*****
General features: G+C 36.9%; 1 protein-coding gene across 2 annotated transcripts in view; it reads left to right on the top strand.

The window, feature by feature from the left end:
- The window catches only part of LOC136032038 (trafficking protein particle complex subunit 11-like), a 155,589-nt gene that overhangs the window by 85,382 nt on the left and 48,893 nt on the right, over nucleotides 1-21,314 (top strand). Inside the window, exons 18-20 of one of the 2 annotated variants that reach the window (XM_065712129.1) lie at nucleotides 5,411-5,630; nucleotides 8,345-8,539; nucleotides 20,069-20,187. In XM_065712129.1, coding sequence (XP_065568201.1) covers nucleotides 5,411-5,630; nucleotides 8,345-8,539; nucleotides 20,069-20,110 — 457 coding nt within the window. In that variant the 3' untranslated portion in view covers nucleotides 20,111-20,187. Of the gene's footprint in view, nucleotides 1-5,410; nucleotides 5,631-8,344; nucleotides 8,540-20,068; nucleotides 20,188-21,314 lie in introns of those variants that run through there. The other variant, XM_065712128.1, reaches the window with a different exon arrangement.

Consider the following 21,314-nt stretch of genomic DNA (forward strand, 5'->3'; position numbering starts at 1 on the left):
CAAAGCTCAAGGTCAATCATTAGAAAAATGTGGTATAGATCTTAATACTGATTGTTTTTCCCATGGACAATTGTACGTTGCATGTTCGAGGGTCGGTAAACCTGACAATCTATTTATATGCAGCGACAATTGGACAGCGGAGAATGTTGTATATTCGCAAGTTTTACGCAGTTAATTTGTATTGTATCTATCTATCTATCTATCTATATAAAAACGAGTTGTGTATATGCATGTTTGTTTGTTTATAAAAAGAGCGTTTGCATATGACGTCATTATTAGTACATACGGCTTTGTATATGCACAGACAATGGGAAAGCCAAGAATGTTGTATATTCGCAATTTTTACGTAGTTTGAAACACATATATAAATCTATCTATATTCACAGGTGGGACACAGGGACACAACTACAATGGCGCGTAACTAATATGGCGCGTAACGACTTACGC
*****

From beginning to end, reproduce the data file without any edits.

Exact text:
General features: G+C 36.9%; 1 protein-coding gene across 2 annotated transcripts in view; it reads left to right on the top strand.

The window, feature by feature from the left end:
- The window catches only part of LOC136032038 (trafficking protein particle complex subunit 11-like), a 155,589-nt gene that overhangs the window by 85,382 nt on the left and 48,893 nt on the right, over nucleotides 1-21,314 (top strand). Inside the window, exons 18-20 of one of the 2 annotated variants that reach the window (XM_065712129.1) lie at nucleotides 5,411-5,630; nucleotides 8,345-8,539; nucleotides 20,069-20,187. In XM_065712129.1, coding sequence (XP_065568201.1) covers nucleotides 5,411-5,630; nucleotides 8,345-8,539; nucleotides 20,069-20,110 — 457 coding nt within the window. In that variant the 3' untranslated portion in view covers nucleotides 20,111-20,187. Of the gene's footprint in view, nucleotides 1-5,410; nucleotides 5,631-8,344; nucleotides 8,540-20,068; nucleotides 20,188-21,314 lie in introns of those variants that run through there. The other variant, XM_065712128.1, reaches the window with a different exon arrangement.

Consider the following 21,314-nt stretch of genomic DNA (forward strand, 5'->3'; position numbering starts at 1 on the left):
CAAAGCTCAAGGTCAATCATTAGAAAAATGTGGTATAGATCTTAATACTGATTGTTTTTCCCATGGACAATTGTACGTTGCATGTTCGAGGGTCGGTAAACCTGACAATCTATTTATATGCAGCGACAATTGGACAGCGGAGAATGTTGTATATTCGCAAGTTTTACGCAGTTAATTTGTATTGTATCTATCTATCTATCTATCTATATAAAAACGAGTTGTGTATATGCATGTTTGTTTGTTTATAAAAAGAGCGTTTGCATATGACGTCATTATTAGTACATACGGCTTTGTATATGCACAGACAATGGGAAAGCCAAGAATGTTGTATATTCGCAATTTTTACGTAGTTTGAAACACATATATAAATCTATCTATATTCACAGGTGGGACACAGGGACACAACTACAATGGCGCGTAACTAATATGGCGCGTAACGACTTACGC